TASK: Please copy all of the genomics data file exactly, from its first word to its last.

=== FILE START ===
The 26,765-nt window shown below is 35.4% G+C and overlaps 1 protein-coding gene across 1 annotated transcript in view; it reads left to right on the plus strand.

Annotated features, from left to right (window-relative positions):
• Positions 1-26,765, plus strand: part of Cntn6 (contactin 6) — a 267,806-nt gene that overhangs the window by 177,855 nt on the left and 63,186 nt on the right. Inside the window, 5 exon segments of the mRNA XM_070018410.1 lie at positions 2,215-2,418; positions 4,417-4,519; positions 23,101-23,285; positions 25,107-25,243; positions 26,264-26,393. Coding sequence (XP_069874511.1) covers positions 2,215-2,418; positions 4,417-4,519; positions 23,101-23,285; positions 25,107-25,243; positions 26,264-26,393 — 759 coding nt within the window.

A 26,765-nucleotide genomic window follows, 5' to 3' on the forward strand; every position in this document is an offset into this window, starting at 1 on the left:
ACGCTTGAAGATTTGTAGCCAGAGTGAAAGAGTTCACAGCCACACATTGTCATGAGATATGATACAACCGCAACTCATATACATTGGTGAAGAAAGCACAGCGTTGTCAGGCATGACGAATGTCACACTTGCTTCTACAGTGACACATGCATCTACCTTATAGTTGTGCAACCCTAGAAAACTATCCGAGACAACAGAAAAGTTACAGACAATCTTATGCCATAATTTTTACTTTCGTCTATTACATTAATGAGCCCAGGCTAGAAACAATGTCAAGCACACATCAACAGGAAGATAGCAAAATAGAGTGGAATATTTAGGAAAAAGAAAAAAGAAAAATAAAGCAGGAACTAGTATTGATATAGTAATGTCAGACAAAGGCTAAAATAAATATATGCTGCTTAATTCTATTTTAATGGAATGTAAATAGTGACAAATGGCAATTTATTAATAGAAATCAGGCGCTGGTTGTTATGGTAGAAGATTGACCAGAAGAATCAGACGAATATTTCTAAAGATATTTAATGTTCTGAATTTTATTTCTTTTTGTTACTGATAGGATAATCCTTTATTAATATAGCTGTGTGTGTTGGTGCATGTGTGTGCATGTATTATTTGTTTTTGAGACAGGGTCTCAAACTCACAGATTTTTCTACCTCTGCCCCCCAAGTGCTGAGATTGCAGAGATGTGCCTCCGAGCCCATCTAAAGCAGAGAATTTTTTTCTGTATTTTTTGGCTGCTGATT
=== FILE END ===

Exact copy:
The 26,765-nt window shown below is 35.4% G+C and overlaps 1 protein-coding gene across 1 annotated transcript in view; it reads left to right on the plus strand.

Annotated features, from left to right (window-relative positions):
• Positions 1-26,765, plus strand: part of Cntn6 (contactin 6) — a 267,806-nt gene that overhangs the window by 177,855 nt on the left and 63,186 nt on the right. Inside the window, 5 exon segments of the mRNA XM_070018410.1 lie at positions 2,215-2,418; positions 4,417-4,519; positions 23,101-23,285; positions 25,107-25,243; positions 26,264-26,393. Coding sequence (XP_069874511.1) covers positions 2,215-2,418; positions 4,417-4,519; positions 23,101-23,285; positions 25,107-25,243; positions 26,264-26,393 — 759 coding nt within the window.

A 26,765-nucleotide genomic window follows, 5' to 3' on the forward strand; every position in this document is an offset into this window, starting at 1 on the left:
ACGCTTGAAGATTTGTAGCCAGAGTGAAAGAGTTCACAGCCACACATTGTCATGAGATATGATACAACCGCAACTCATATACATTGGTGAAGAAAGCACAGCGTTGTCAGGCATGACGAATGTCACACTTGCTTCTACAGTGACACATGCATCTACCTTATAGTTGTGCAACCCTAGAAAACTATCCGAGACAACAGAAAAGTTACAGACAATCTTATGCCATAATTTTTACTTTCGTCTATTACATTAATGAGCCCAGGCTAGAAACAATGTCAAGCACACATCAACAGGAAGATAGCAAAATAGAGTGGAATATTTAGGAAAAAGAAAAAAGAAAAATAAAGCAGGAACTAGTATTGATATAGTAATGTCAGACAAAGGCTAAAATAAATATATGCTGCTTAATTCTATTTTAATGGAATGTAAATAGTGACAAATGGCAATTTATTAATAGAAATCAGGCGCTGGTTGTTATGGTAGAAGATTGACCAGAAGAATCAGACGAATATTTCTAAAGATATTTAATGTTCTGAATTTTATTTCTTTTTGTTACTGATAGGATAATCCTTTATTAATATAGCTGTGTGTGTTGGTGCATGTGTGTGCATGTATTATTTGTTTTTGAGACAGGGTCTCAAACTCACAGATTTTTCTACCTCTGCCCCCCAAGTGCTGAGATTGCAGAGATGTGCCTCCGAGCCCATCTAAAGCAGAGAATTTTTTTCTGTATTTTTTGGCTGCTGATT